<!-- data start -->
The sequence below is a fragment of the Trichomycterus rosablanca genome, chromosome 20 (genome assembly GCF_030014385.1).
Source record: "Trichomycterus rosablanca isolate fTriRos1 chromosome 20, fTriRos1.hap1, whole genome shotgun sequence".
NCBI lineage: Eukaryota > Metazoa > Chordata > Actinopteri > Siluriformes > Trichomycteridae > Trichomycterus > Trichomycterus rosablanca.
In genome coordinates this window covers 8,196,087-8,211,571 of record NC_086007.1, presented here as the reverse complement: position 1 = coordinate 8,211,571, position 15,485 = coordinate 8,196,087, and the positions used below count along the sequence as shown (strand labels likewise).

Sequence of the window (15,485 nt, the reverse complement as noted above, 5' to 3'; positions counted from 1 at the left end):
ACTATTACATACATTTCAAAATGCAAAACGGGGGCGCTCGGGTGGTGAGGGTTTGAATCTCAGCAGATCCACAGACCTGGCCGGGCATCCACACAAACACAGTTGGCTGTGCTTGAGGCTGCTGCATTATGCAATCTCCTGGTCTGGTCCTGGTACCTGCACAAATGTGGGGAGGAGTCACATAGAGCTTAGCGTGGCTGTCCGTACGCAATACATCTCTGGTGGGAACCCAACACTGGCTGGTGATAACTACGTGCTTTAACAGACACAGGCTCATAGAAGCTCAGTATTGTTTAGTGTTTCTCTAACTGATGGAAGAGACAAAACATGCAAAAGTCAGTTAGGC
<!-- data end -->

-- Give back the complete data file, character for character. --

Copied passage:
The sequence below is a fragment of the Trichomycterus rosablanca genome, chromosome 20 (genome assembly GCF_030014385.1).
Source record: "Trichomycterus rosablanca isolate fTriRos1 chromosome 20, fTriRos1.hap1, whole genome shotgun sequence".
NCBI lineage: Eukaryota > Metazoa > Chordata > Actinopteri > Siluriformes > Trichomycteridae > Trichomycterus > Trichomycterus rosablanca.
In genome coordinates this window covers 8,196,087-8,211,571 of record NC_086007.1, presented here as the reverse complement: position 1 = coordinate 8,211,571, position 15,485 = coordinate 8,196,087, and the positions used below count along the sequence as shown (strand labels likewise).

Sequence of the window (15,485 nt, the reverse complement as noted above, 5' to 3'; positions counted from 1 at the left end):
ACTATTACATACATTTCAAAATGCAAAACGGGGGCGCTCGGGTGGTGAGGGTTTGAATCTCAGCAGATCCACAGACCTGGCCGGGCATCCACACAAACACAGTTGGCTGTGCTTGAGGCTGCTGCATTATGCAATCTCCTGGTCTGGTCCTGGTACCTGCACAAATGTGGGGAGGAGTCACATAGAGCTTAGCGTGGCTGTCCGTACGCAATACATCTCTGGTGGGAACCCAACACTGGCTGGTGATAACTACGTGCTTTAACAGACACAGGCTCATAGAAGCTCAGTATTGTTTAGTGTTTCTCTAACTGATGGAAGAGACAAAACATGCAAAAGTCAGTTAGGC